Wee Ideas: The Double-Decker Bus Outing

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double-decker bus tour philadelphia

To be filed under “stuff to do at the end of the summer when you’ve already done everything else a gazillion times”:

So Luke, who just turned four, has long been obsessed with the double-decker buses that he sees chugging along the city streets. (Who can blame him? They’re huge! People wave to you! It’s like a bus and a convertible had a baby!) I’ve always thought he was a smidge young to appreciate a tour that would cost us somewhere in the range of $30 to $40, but the combination of being a million months pregnant (and tired, and not in the mood to walk, like, AT ALL) and semi-muggy weather and just sort of wanting to sit and let the wind blow through my hair myself made it suddenly seem like the best Friday outing ever. And you know what? It basically was.

We did the Philly Trolley Works Big Bus hop-on, hop-off tour (that’s the one with the maroon buses, as opposed to the red ones), mainly because that was the first one we saw stop in our neighborhood. Adults are $32, kids 4 to 12 are $10. (Luke was still 3 on Friday when we went, for the record, so it cost us $32.) ¬†There are 27 stops all around the city, and you can get off or stay on at any stop. Of course, Luke was not at ALL interested in the tour guide or her stories — to be honest, it would be extremely hard for even an interested a child to follow, because the guides talk so fast and make so many quick references as the bus goes by various landmarks. But it didn’t really matter. He was thrilled to be up so high, enjoying the view. We got to point out the sites he knows (preschool! Comcast! William Penn!) and the whole thing was a pretty fun adventure.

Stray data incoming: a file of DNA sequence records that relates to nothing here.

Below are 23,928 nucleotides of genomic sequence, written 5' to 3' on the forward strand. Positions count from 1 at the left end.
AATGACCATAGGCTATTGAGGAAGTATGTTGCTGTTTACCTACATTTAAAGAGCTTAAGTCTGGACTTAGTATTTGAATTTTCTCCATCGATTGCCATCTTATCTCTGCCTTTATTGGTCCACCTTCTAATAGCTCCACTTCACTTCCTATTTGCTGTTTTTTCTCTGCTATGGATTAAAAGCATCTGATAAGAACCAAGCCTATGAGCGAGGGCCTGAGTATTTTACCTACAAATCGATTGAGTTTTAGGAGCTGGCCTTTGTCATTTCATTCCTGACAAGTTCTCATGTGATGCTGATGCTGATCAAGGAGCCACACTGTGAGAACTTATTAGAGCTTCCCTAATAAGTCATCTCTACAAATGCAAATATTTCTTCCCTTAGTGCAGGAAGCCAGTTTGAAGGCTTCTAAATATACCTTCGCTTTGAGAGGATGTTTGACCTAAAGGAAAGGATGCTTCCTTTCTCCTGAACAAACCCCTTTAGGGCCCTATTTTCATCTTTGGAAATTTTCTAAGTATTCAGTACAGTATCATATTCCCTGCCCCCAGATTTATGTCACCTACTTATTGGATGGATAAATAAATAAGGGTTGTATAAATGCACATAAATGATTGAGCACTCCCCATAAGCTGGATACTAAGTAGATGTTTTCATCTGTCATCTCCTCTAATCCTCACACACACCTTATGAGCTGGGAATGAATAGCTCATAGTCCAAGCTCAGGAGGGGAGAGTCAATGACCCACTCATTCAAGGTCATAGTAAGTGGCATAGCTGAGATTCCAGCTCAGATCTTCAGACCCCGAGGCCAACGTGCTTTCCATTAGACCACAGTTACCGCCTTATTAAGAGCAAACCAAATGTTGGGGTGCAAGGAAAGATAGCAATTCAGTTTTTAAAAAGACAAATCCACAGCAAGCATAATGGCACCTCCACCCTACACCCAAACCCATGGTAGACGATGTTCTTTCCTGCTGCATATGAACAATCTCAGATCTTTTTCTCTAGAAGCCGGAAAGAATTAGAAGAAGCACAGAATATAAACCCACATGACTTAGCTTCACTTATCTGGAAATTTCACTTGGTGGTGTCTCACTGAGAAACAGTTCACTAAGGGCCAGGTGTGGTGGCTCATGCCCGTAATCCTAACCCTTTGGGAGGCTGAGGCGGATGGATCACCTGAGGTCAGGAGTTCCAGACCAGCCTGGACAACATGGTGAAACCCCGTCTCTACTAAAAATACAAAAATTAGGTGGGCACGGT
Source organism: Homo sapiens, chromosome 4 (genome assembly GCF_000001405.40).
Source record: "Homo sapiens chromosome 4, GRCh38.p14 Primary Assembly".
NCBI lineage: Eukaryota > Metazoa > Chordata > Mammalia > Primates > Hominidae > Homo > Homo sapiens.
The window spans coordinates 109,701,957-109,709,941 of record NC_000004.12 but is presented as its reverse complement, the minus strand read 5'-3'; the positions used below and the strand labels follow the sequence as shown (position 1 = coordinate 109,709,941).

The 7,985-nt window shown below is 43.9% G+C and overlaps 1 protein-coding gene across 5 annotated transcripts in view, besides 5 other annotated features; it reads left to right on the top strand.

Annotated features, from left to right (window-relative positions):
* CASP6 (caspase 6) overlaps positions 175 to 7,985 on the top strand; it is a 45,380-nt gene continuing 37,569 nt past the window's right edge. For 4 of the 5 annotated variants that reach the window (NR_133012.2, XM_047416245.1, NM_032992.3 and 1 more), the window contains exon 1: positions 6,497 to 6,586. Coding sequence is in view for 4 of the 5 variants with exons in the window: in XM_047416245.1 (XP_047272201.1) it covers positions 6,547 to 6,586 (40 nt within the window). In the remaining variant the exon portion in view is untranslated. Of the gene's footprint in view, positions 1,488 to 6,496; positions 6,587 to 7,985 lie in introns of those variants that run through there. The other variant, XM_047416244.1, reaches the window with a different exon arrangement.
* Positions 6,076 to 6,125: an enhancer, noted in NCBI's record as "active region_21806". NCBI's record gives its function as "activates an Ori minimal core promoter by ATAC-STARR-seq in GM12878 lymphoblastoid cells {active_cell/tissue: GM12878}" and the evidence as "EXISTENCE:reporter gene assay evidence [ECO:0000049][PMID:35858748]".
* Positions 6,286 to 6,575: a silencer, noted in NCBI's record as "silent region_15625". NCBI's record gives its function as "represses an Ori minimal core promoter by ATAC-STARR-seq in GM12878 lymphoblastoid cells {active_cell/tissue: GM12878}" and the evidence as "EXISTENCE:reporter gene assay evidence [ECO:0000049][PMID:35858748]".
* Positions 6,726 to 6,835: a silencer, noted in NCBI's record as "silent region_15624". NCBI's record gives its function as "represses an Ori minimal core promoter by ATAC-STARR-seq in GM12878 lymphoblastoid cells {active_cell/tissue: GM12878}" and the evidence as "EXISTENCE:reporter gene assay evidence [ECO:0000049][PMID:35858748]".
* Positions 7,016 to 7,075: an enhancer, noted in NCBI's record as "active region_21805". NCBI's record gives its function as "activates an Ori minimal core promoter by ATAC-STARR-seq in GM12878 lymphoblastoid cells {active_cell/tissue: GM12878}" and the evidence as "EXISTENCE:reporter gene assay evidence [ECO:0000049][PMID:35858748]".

I know $32/$42 is sort of steep for one afternoon outing, but it took up the better part of the day (we left the house at 10 a.m., hopped on the bus, took one lunch break, hopped back on the bus, and got back at 1:15). In fact, you could could really make a whole-day outing out of one tour if you get off the bus more than once. I would actually recommend packing snacks and getting off the bus at at least two or three stops: I think if you were to hop off once near the river (Spruce Street Harbor Park?), once near Old City (Independence Mall!?) and once on the west side of town (Comcast? Art Museum?), you could not only stretch out your trip out a little longer (more bang for your buck), but it would probably benefit most kids to grab some food, run around and see some stuff, get out some wiggles, and then hop back on the bus.

All in all, though, even with just one break, it got the two-thumbs-up from a kid who was thrilled with it for 85 percent of the ride. (By the last couple miles, he was tired, and falling asleep.) It was an adventure, and all I basically did was sit there and ooh and aah over our city. It felt pretty special.